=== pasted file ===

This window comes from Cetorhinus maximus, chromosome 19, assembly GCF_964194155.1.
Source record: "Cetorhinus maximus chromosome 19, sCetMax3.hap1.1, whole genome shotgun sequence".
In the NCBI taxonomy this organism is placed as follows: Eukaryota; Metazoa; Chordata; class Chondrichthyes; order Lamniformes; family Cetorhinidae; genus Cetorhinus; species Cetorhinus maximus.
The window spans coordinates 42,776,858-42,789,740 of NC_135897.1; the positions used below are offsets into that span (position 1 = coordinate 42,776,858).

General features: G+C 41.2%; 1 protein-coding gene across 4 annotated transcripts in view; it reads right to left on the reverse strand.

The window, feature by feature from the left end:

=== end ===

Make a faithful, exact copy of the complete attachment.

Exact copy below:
This window comes from Cetorhinus maximus, chromosome 19, assembly GCF_964194155.1.
Source record: "Cetorhinus maximus chromosome 19, sCetMax3.hap1.1, whole genome shotgun sequence".
In the NCBI taxonomy this organism is placed as follows: Eukaryota; Metazoa; Chordata; class Chondrichthyes; order Lamniformes; family Cetorhinidae; genus Cetorhinus; species Cetorhinus maximus.
The window spans coordinates 42,776,858-42,789,740 of NC_135897.1; the positions used below are offsets into that span (position 1 = coordinate 42,776,858).

General features: G+C 41.2%; 1 protein-coding gene across 4 annotated transcripts in view; it reads right to left on the reverse strand.

The window, feature by feature from the left end: